Drawing Your Sword Out with Respect
~Meanings of The Pleats~

With what feelings do you draw out your sword? With respect? With righteousness? Have you ever thought about the relevance between your hand positions and the pleats of the hakama? Let’s look at the relevance between your hand positions and the pleats of the hakama.

The Meanings of the Pleats

The meaning of the Pleats of Hakama

Most of kendoists know about the meanings of the pleats. We have 5 pleats at the front of the hakama. Three on the left and two on the right. At the back we have one pleat. From the far left to the right, the meaning of each pleat is...

  • Jin: Benevolence, humanity
  • Gi: Righteousness, Justice
  • Rei: Courtesy, politeness 
  • Chi: Wisdom, Knowledge
  • Shin: Sincerity, faithfulness 

These are Five Virtues from Confucianism. 

The back pleats means “the true way of a man (person) without two minds”. This means we train on the right track with determination. 

Shift of The Virtues as Drawing the Sword

I would like to explain the shift of the five virtues as you draw. This interpretation is from “Buke no Shikitari/Oshie” by Takahito Tengansai Tomotsune, p.172, Kendo Nippon Magazine No. 449, July 2013. And I translated some of the article to share here.

“When your sword is in the saya, your left hand is at the jin pleat. That means your mind should be filled with benevolence. When you unlock the sword with your thumb, your left hand is over the gi pleat. At this point, you must have determination to draw out your sword for 'gi' with 'jin' in your heart. When your right hand is on the shin pleat, you must have faith in your martial luck. And when the right hand comes over the chi pleat, you must judge by integrating all the wisdom and knowledge you have. And when the both hand comes to the middle, over the rei pleat, then your sword, the soul of Bushi, will be drawn out for the first time. This is what 'to draw out the sword' means.”

Mr. Tomotsune says in this article, there is a mentality of “sticking to the ‘gi’” underlies in bushido. To define ‘gi’ it is very hard indeed. Gi is simply the right things to do as a human. This could be the same to me and to you and could be different depending on our cultural background. Let’s talk about gi from the kendo perspectives.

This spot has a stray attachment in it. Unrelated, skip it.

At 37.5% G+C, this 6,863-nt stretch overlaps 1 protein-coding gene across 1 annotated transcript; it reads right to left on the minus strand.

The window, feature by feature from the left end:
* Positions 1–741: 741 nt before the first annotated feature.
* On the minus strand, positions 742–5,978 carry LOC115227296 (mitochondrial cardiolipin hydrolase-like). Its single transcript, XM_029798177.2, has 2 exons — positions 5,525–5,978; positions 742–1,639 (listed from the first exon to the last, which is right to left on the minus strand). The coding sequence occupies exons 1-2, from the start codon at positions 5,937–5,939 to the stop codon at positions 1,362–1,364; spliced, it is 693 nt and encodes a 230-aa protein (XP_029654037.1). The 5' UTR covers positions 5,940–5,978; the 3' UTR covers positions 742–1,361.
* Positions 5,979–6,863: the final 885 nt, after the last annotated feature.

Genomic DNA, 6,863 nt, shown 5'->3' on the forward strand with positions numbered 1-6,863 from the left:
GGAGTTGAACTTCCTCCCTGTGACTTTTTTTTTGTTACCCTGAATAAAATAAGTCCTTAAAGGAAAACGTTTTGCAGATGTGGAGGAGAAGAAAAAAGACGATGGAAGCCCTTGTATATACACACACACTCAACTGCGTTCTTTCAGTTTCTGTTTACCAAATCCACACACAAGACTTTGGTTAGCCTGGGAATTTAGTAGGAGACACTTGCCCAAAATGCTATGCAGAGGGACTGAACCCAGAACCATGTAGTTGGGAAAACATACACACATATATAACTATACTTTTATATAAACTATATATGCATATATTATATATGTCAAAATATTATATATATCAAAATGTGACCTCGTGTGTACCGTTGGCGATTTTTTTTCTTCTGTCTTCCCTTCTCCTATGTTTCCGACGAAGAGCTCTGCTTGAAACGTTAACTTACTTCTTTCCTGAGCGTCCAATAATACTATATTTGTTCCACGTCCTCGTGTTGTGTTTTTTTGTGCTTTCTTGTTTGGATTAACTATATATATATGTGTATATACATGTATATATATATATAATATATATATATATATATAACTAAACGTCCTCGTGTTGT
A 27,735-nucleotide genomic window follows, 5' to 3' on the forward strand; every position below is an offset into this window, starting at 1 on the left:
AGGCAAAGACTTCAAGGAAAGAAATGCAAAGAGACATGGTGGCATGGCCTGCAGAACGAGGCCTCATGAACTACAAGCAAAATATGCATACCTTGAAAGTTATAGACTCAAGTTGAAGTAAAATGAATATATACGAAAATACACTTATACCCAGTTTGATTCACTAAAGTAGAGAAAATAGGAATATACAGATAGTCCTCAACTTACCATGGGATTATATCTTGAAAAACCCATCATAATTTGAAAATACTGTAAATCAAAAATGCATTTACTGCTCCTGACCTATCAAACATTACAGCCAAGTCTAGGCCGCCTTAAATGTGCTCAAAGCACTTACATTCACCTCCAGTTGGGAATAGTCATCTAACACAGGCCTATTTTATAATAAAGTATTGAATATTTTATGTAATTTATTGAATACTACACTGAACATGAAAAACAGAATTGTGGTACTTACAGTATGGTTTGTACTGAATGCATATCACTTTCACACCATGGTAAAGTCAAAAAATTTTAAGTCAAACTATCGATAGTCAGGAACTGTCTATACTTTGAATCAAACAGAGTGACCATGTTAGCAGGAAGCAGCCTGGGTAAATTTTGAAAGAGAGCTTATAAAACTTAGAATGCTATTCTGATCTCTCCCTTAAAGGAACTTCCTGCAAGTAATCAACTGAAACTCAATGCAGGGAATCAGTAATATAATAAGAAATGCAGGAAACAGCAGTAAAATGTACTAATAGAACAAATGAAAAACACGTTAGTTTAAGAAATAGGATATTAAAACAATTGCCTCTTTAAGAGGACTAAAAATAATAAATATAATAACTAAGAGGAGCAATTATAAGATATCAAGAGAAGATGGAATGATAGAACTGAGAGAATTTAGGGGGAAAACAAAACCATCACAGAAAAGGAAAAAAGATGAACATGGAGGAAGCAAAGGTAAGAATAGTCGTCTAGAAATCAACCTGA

Gi: The Right Things To Do

What is the right thing to do in kendo? Execute a strike with a good posture and vigorous kiai with the monouchi in the correct direction of the blade at one of the targets or datotsubui followed by zanshin. I think this is the right process to execute and complete our strike. We all know it is not as easy as it looks.

That is the physical side or visible side of kendo. What about mental side? Some hit a target using a feint to gain a point.  Some disagrees that they got struck because such strike wouldn’t be a point in shiai. These are examples of training based on one’s interest, not based on the right things to do. 

When I was a child, this is what I was told; strike with everything you have without considering the consequence, i.e. strike with sutemi. By doing so we can nurture courage. Through trials and errors, we will learn the right moment to execute strikes with sutemi. This will create confidence. And this leads our attitude to...

I will execute my strike at the right moment in the right way with a full of confidence in my own judgement without worrying about the result. This becomes a fully committed strike. 

It is not about how fast you can strike. It is not about how many points you can gain. It is about executing a fully committed strike, fixing it and improving it in the right process. 

Isn’t it the concept of kendo that is “to discipline the human character through the application of the principles of the Katana (sword)”?

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